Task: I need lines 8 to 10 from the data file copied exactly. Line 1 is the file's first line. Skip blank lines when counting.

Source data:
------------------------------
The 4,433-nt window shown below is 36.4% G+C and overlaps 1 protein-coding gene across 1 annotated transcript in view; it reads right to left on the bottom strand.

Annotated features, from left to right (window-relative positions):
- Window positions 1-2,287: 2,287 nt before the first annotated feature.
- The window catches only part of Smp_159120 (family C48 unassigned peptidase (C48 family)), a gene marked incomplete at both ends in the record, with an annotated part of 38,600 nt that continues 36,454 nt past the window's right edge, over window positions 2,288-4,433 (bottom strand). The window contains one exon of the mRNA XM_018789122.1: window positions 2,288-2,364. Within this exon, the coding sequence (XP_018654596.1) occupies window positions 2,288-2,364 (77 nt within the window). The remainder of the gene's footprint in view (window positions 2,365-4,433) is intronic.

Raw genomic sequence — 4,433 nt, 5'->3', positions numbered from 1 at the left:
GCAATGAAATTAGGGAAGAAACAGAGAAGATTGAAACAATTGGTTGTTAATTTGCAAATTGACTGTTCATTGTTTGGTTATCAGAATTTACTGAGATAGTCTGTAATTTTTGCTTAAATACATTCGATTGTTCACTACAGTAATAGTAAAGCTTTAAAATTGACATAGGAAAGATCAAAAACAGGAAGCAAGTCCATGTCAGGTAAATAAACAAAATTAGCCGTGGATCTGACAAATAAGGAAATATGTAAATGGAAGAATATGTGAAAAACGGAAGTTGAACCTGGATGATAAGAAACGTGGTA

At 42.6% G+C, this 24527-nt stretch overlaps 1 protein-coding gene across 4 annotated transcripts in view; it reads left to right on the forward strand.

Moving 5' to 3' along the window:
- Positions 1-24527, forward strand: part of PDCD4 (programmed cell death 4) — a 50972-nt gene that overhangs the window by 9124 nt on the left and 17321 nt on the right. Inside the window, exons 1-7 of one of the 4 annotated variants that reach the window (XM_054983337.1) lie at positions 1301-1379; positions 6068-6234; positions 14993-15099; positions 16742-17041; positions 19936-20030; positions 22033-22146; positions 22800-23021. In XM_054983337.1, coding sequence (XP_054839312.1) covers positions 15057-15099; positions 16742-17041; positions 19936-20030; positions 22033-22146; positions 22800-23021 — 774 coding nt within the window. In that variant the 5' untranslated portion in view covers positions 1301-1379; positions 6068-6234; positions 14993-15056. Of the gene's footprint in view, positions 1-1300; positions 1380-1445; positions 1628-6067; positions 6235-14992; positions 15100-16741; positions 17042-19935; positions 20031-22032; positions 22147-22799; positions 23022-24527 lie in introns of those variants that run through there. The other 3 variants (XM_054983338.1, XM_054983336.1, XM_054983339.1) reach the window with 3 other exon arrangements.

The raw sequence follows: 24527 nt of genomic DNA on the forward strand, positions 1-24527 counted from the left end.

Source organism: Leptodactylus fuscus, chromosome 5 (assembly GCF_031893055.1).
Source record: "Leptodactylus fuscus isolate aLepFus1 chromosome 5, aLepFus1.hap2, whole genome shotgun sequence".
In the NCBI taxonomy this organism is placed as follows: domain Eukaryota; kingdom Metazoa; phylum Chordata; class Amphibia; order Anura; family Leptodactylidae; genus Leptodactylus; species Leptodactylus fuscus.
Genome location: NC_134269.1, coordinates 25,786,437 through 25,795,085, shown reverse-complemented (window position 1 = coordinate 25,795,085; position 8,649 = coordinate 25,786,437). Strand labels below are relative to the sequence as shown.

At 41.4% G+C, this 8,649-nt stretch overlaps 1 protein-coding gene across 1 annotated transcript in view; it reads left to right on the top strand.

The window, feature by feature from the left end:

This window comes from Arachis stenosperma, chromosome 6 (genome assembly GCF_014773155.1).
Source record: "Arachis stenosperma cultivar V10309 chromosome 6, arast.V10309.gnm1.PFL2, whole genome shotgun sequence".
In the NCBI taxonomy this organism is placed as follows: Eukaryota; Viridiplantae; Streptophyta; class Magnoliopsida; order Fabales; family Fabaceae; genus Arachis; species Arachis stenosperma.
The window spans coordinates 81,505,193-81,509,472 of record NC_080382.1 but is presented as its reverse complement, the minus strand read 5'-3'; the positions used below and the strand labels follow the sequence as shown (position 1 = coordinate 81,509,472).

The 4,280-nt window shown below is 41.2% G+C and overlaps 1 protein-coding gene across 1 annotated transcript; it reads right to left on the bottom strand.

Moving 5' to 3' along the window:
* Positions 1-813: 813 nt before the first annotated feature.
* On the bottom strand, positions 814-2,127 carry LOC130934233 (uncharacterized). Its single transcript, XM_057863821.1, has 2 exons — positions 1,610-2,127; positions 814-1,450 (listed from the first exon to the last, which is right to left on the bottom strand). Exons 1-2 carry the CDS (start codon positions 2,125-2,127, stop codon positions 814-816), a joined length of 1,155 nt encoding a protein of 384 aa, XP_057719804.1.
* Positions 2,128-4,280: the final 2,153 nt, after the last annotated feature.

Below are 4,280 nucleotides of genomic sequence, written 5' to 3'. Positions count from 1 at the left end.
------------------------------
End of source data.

Moving 5' to 3' along the window:
- Positions 1-24527, forward strand: part of PDCD4 (programmed cell death 4) — a 50972-nt gene that overhangs the window by 9124 nt on the left and 17321 nt on the right. Inside the window, exons 1-7 of one of the 4 annotated variants that reach the window (XM_054983337.1) lie at positions 1301-1379; positions 6068-6234; positions 14993-15099; positions 16742-17041; positions 19936-20030; positions 22033-22146; positions 22800-23021. In XM_054983337.1, coding sequence (XP_054839312.1) covers positions 15057-15099; positions 16742-17041; positions 19936-20030; positions 22033-22146; positions 22800-23021 — 774 coding nt within the window. In that variant the 5' untranslated portion in view covers positions 1301-1379; positions 6068-6234; positions 14993-15056. Of the gene's footprint in view, positions 1-1300; positions 1380-1445; positions 1628-6067; positions 6235-14992; positions 15100-16741; positions 17042-19935; positions 20031-22032; positions 22147-22799; positions 23022-24527 lie in introns of those variants that run through there. The other 3 variants (XM_054983338.1, XM_054983336.1, XM_054983339.1) reach the window with 3 other exon arrangements.

The raw sequence follows: 24527 nt of genomic DNA on the forward strand, positions 1-24527 counted from the left end.